UNICEF said on Wednesday that Boko Haram terrorists have destroyed 75 per cent of the water infrastructure in the Northeast Nigeria.
Mr Sanjay Wijesekera, UNICEF’s Global Chief of Water, Sanitation and Hygiene, who stated this at the beginning of the World Water Week, said 3.6 million people lacked water in northeast.
Wijesekera: “in conflict-affected areas in northeast Nigeria, 75 per cent of water and sanitation infrastructure has been damaged or destroyed, leaving 3.6 million people without even basic water services.
“In far too many cases, water and sanitation systems have been attacked, damaged or left in disrepair to the point of collapse.
“When children have no safe water to drink, and when health systems are left in ruins, malnutrition and potentially fatal diseases like cholera will inevitably follow.
“In famine-threatened north-east Nigeria, Somalia, South Sudan and Yemen, nearly 30 million people, including 14.6 million children, are in urgent need of safe water.
“More than five million children are estimated to be malnourished this year, with 1.4 million severely so.”
He added that in South Sudan, where fighting has raged for over three years, almost half the water points across the country have been damaged or completely destroyed.
He said in countries beset by violence, displacement, conflict and instability, children’s most basic means of survival, water must be a priority.
Wijesekera warned that children living in fragile situations were four times more likely to lack access to drinking water.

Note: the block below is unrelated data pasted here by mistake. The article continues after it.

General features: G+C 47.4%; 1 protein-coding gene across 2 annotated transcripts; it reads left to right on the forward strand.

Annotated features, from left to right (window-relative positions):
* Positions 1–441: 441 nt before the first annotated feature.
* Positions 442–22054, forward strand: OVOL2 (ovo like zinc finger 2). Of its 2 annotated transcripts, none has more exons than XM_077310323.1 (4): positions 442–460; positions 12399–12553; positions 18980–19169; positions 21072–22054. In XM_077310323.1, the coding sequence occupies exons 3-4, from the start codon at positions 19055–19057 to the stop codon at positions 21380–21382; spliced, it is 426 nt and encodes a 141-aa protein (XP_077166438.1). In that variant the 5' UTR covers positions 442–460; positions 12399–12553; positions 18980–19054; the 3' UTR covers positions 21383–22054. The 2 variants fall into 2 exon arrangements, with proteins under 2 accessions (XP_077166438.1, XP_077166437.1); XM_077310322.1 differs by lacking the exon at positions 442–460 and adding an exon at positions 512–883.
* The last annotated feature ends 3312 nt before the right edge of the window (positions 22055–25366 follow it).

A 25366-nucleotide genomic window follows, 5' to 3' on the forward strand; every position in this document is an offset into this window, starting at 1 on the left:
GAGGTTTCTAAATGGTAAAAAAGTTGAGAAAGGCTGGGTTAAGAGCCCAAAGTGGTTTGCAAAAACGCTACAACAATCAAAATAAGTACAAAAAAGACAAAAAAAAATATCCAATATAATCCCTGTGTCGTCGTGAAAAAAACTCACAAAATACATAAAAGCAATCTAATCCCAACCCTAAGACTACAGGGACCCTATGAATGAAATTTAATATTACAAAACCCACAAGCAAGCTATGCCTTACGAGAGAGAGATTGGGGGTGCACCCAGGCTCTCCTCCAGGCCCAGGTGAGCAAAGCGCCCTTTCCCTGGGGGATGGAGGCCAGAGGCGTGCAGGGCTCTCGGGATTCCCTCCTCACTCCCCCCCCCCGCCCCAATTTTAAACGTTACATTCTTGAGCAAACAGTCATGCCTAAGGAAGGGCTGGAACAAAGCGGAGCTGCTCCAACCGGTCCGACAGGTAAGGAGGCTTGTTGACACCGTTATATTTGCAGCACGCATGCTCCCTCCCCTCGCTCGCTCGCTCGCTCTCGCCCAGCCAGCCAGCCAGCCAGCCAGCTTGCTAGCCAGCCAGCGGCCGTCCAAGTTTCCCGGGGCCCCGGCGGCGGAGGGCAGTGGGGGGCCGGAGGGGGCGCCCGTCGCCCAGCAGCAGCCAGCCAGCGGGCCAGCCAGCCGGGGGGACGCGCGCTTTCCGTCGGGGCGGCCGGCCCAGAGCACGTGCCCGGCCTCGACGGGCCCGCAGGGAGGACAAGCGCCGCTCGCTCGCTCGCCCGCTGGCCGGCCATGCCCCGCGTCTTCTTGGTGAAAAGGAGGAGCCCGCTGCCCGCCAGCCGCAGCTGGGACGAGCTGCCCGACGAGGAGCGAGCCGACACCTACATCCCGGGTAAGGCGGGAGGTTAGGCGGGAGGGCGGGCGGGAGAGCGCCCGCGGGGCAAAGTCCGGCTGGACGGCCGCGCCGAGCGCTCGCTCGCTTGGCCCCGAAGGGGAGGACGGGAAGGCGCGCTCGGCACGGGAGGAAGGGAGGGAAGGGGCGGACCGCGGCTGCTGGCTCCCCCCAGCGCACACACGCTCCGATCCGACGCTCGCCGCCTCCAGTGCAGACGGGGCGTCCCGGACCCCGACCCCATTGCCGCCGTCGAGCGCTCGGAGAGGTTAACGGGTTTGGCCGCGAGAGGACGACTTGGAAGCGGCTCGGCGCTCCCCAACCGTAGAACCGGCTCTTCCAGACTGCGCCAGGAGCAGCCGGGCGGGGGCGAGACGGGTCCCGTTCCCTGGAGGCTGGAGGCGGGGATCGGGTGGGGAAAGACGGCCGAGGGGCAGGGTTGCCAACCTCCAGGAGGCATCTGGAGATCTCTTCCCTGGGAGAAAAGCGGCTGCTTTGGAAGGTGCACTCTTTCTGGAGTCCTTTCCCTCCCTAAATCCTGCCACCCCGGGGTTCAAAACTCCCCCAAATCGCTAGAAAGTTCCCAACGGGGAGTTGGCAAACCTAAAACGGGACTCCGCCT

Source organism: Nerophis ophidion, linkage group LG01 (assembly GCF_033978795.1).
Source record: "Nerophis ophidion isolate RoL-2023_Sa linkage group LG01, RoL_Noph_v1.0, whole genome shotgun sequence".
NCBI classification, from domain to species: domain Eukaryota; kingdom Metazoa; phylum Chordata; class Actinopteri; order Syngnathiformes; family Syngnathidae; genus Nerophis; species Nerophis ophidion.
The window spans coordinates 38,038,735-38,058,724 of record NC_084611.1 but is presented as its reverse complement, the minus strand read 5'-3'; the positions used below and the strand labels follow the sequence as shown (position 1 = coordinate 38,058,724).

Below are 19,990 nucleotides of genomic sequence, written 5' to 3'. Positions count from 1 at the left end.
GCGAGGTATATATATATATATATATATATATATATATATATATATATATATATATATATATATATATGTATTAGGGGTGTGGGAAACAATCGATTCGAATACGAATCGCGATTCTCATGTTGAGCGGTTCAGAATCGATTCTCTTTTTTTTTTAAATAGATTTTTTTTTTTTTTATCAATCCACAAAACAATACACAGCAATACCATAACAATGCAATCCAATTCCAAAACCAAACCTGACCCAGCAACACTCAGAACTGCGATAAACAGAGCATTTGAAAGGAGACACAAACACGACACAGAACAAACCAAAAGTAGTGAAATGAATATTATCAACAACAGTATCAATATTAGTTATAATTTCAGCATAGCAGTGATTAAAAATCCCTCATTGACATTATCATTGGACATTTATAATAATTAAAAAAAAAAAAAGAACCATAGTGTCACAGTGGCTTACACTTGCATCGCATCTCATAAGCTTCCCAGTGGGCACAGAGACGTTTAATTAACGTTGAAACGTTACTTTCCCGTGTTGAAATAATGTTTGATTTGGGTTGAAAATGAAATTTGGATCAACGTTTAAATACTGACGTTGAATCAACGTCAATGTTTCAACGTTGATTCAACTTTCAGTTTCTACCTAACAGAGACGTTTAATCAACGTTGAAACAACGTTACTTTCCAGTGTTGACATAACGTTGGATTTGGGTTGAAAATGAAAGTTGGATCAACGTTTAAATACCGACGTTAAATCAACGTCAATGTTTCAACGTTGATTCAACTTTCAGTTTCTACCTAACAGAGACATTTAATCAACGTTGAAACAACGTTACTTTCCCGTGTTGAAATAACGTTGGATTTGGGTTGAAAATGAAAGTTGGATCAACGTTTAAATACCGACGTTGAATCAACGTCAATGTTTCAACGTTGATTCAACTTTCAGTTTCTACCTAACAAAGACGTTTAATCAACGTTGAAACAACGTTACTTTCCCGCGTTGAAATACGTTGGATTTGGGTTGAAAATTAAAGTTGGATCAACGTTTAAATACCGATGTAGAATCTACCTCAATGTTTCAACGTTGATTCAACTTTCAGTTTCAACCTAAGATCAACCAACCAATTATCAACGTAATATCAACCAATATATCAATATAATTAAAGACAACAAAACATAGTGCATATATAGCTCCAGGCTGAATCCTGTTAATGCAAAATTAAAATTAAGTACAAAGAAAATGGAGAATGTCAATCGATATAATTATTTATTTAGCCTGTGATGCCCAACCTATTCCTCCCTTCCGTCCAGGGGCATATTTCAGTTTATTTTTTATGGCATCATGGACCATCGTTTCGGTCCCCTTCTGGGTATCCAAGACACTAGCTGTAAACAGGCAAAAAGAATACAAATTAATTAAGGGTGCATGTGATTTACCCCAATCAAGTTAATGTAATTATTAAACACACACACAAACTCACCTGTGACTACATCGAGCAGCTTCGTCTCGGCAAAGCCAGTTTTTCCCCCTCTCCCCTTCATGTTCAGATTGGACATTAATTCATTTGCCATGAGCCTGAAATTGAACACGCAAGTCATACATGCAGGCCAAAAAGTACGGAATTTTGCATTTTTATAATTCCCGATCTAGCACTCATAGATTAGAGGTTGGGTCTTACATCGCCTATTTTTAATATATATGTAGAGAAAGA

“Children’s access to safe water and sanitation, especially in conflicts and emergencies, is a right, not a privilege” Wijesekera said.
According to the UNICEF official, more than 180 million people in crisis-torn countries have no access to drinking water.
UNICEF said that in Yemen, a country reeling from the impact of over two years of conflict, water supply networks that serve the country’s largest cities are at imminent risk of collapse due to war-inflicted damage and disrepair.
The UN agency around 15 million people in the country have been cut off from regular access to water and sanitation.
UNICEF said Somalia was suffering from the largest outbreak of cholera in the last five years, with nearly 77,000 cases of suspected cholera/acute watery diarrhoea.
Similarly, in South Sudan, the cholera outbreak was the most severe the country has ever experienced, with more than 19,000 cases since June 2016, according to UNICEF.